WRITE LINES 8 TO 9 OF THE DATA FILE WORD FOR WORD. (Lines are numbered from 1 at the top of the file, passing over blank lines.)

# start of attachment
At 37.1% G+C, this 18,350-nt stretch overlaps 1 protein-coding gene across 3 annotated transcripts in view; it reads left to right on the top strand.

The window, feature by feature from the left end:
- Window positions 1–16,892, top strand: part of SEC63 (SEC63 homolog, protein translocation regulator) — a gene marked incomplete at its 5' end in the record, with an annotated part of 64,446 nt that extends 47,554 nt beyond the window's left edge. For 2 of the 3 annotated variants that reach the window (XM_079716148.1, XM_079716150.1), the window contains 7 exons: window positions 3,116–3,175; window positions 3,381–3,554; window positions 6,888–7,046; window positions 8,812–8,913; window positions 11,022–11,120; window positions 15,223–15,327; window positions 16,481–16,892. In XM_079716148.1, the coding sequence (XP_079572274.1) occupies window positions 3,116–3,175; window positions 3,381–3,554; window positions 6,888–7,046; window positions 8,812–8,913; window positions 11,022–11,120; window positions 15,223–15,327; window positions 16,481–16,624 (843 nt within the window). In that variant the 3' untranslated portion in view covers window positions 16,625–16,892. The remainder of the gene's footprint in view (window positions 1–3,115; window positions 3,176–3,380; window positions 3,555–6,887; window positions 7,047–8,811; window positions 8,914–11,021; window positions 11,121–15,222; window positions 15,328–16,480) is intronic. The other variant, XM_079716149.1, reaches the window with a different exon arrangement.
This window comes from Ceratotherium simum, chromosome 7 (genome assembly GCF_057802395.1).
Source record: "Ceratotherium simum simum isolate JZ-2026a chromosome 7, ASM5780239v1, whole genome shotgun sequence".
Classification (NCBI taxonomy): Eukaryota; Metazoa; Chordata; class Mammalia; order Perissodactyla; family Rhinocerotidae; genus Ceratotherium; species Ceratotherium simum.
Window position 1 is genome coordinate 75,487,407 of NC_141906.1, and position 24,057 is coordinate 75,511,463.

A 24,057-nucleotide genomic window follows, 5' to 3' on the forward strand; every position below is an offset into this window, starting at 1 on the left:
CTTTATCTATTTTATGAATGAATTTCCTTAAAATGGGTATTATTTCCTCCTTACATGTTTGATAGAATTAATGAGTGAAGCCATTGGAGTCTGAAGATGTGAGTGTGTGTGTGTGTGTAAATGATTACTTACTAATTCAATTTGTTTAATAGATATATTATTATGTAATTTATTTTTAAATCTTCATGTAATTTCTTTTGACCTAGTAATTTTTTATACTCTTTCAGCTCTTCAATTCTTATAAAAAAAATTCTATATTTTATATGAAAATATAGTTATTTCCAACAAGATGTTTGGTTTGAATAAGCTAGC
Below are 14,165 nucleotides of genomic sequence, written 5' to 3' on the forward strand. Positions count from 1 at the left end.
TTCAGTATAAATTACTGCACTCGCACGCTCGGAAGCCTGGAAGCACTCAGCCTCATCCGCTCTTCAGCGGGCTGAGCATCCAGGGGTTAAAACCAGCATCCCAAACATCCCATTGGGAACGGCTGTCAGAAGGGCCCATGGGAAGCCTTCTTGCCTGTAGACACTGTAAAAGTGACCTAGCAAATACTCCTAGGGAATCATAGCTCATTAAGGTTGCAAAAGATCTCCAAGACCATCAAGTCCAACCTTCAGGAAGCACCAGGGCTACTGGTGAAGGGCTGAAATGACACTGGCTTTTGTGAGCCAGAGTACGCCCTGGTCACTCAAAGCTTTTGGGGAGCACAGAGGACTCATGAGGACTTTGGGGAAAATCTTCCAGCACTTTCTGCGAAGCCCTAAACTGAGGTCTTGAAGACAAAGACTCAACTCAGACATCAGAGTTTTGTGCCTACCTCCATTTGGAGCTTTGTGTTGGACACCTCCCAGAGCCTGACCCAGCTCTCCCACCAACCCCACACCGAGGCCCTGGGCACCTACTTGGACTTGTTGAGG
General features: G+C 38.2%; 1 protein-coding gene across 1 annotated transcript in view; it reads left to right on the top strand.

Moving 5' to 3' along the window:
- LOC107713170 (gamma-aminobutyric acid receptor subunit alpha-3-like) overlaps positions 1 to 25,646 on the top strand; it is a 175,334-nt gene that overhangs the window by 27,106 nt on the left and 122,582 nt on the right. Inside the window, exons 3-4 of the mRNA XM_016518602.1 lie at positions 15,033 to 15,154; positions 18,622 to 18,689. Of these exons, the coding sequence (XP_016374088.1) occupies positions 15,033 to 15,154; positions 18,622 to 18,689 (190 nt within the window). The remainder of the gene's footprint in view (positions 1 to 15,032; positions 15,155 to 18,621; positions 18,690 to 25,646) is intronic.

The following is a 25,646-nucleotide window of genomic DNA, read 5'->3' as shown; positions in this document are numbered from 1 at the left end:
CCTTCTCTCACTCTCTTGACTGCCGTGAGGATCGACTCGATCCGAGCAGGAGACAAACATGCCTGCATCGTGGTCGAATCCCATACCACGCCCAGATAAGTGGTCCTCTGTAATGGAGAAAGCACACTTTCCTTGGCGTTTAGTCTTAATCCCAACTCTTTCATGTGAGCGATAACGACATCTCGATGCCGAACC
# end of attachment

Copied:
A 24,057-nucleotide genomic window follows, 5' to 3' on the forward strand; every position below is an offset into this window, starting at 1 on the left:
CTTTATCTATTTTATGAATGAATTTCCTTAAAATGGGTATTATTTCCTCCTTACATGTTTGATAGAATTAATGAGTGAAGCCATTGGAGTCTGAAGATGTGAGTGTGTGTGTGTGTGTAAATGATTACTTACTAATTCAATTTGTTTAATAGATATATTATTATGTAATTTATTTTTAAATCTTCATGTAATTTCTTTTGACCTAGTAATTTTTTATACTCTTTCAGCTCTTCAATTCTTATAAAAAAAATTCTATATTTTATATGAAAATATAGTTATTTCCAACAAGATGTTTGGTTTGAATAAGCTAGC